Standardized Costs & Unstandardized Benefits

Every educational organization falls in love with developing standards for processes or products at one time or another. We fuss over learning outcomes (like mental products) that can be documented and measured across classes, instructors, programs, and institutions. Standardization is a reductionist approach to the craft of education at the core.

The push always comes with the best of intentions; the good intentions tends to block out examination of the costs of standardized learning. The common arguments against standardizing education are the bureaucratic overhead and that standardization means losing any flexibility to meet students’ needs. I think there’s a hidden, deeper cost.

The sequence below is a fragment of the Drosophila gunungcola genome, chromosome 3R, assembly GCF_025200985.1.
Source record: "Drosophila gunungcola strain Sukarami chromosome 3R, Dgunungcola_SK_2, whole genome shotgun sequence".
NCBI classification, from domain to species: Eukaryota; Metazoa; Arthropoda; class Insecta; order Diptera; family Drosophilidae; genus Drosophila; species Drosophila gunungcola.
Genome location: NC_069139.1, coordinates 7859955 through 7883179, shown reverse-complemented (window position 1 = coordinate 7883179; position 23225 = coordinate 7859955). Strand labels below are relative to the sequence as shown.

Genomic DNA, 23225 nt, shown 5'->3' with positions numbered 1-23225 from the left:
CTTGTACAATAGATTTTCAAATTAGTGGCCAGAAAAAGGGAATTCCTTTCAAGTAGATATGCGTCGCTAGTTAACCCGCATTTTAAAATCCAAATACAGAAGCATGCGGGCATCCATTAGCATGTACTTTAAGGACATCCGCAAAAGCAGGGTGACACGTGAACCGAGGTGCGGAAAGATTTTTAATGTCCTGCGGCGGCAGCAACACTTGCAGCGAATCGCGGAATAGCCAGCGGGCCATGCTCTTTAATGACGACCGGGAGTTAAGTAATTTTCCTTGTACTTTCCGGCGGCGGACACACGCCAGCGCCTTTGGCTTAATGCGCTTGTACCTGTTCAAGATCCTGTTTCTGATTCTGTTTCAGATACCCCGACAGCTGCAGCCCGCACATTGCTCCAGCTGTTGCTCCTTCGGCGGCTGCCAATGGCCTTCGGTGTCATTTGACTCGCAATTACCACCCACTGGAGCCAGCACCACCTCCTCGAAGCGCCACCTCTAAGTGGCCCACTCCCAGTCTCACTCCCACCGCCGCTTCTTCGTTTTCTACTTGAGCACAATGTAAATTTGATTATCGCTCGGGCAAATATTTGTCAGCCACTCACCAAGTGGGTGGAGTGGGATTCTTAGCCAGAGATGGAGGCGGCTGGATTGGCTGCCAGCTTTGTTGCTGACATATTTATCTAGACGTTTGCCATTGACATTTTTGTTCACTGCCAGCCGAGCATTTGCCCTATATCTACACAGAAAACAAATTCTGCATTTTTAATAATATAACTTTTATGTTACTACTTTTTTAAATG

Standardized approaches to developing skills and building knowledge in our students means giving up specialization and unique experiences. No specialization for an instructor’s natural strengths, for regional interests, for the unexpected interests of a class. I know of a psychology professor who spends 3 weeks on the topic of sleep in his introductory to psychology class, a topic that usually makes up only a portion of one chapter. He’s a sleep expert, so he can connect it to many topics and delve deeply. I suspect his students are lucky to have that unique experience. But ... it’s non-standard. Another example, from Sam Pickering (2007): If a student wanted 120 credit hours of mathematics instead of General Education, what’s the harm?